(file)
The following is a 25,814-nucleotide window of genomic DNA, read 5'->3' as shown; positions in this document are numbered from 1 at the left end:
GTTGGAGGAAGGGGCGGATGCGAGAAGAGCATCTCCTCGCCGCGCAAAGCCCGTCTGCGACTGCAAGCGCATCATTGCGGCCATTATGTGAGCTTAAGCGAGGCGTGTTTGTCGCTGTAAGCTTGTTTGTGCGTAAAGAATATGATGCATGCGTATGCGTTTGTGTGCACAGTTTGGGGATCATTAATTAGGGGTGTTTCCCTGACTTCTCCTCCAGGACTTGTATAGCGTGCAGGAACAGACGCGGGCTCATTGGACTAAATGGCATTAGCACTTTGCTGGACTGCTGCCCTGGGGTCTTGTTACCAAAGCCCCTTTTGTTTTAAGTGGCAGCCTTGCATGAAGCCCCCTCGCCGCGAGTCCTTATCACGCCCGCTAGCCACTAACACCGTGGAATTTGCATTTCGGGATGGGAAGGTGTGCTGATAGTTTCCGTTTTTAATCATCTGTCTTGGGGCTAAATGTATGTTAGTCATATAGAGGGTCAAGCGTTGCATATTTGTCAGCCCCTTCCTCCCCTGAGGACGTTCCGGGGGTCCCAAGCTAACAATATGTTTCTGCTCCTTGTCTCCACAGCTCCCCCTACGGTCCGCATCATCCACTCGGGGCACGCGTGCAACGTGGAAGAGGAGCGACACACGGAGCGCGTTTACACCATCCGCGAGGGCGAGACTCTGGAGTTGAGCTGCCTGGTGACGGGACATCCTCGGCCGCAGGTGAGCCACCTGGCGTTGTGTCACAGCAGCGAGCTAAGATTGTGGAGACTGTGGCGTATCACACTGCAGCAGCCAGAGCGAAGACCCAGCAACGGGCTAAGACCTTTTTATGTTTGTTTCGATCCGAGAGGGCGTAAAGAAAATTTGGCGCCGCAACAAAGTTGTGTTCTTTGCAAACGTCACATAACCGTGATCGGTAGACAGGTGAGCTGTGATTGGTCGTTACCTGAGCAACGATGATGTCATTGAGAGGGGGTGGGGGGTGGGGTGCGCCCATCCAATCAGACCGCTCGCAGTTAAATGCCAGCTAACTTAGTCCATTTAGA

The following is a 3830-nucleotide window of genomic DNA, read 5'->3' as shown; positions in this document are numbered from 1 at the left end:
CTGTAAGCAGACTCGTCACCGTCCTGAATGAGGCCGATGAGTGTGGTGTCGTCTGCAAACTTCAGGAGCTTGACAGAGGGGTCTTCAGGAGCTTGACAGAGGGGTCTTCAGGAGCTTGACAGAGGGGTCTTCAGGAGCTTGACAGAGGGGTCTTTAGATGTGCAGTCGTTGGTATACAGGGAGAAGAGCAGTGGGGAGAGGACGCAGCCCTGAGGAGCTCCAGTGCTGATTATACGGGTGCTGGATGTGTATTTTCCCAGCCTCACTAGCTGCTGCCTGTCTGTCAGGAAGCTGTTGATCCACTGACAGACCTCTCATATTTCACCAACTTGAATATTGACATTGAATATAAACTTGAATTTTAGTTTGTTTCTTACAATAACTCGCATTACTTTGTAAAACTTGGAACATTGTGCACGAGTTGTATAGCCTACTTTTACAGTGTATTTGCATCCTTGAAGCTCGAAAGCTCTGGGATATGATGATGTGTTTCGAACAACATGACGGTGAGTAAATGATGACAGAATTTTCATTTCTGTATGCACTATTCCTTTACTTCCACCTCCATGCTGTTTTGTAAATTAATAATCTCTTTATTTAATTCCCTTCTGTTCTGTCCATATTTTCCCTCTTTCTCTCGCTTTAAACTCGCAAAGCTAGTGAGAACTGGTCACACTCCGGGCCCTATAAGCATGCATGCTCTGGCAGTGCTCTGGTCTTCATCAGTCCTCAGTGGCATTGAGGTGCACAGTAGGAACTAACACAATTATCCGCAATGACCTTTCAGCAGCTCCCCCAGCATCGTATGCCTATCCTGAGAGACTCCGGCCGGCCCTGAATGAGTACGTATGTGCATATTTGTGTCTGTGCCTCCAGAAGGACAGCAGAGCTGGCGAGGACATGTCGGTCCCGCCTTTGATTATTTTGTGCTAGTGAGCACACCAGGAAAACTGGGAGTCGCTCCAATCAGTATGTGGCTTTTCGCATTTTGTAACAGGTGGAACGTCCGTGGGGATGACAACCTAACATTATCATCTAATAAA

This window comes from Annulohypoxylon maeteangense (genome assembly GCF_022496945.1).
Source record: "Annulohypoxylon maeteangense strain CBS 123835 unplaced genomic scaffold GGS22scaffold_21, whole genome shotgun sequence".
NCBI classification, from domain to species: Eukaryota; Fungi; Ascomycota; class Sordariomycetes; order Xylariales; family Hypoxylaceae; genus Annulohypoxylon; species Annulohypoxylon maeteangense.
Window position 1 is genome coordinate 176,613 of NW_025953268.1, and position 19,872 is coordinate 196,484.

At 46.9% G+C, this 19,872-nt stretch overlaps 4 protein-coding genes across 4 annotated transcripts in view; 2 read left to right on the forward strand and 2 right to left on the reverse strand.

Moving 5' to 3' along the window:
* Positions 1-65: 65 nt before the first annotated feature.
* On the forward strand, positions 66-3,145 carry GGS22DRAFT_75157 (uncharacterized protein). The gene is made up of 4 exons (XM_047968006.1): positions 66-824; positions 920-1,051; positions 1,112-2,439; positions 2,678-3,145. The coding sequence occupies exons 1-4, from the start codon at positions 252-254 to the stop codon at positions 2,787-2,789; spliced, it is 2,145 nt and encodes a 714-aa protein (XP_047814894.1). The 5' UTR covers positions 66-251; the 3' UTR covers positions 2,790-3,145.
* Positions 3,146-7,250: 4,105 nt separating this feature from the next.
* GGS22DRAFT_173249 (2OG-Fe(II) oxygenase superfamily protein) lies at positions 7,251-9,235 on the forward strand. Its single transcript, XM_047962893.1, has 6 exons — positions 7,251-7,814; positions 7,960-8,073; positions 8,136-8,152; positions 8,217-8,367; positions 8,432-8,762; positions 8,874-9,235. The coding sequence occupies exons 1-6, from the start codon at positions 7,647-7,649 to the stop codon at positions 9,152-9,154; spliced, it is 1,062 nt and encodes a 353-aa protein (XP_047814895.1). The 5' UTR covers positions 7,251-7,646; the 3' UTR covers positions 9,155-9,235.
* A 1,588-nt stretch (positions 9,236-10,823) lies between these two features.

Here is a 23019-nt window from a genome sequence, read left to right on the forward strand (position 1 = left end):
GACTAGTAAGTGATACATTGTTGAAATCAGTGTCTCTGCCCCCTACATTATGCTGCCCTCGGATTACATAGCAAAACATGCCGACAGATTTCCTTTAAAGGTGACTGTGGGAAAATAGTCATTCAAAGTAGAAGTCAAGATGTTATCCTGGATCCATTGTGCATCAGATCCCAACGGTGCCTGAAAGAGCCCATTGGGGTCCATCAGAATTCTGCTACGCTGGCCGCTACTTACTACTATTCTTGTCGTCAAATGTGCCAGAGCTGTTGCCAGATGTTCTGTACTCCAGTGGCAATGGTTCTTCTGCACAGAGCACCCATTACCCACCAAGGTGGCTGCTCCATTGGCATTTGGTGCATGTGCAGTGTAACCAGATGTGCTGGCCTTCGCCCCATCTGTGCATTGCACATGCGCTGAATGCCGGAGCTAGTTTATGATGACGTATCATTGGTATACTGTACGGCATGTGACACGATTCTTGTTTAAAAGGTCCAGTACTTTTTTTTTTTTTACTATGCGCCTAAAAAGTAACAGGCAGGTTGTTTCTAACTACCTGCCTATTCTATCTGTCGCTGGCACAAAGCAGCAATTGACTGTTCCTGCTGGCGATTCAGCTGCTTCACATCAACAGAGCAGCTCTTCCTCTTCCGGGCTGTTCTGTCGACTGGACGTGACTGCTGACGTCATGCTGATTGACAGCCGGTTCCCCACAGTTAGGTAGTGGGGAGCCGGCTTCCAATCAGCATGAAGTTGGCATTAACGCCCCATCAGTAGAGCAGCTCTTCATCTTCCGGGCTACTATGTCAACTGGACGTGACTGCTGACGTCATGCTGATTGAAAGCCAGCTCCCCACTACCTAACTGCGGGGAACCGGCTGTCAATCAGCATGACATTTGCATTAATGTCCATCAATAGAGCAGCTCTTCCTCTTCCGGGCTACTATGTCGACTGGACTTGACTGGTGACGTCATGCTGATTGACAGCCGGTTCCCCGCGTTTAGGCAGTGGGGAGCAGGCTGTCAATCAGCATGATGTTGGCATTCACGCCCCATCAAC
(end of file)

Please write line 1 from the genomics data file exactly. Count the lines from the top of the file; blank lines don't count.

The following is a 25,814-nucleotide window of genomic DNA, read 5'->3' as shown; positions in this document are numbered from 1 at the left end: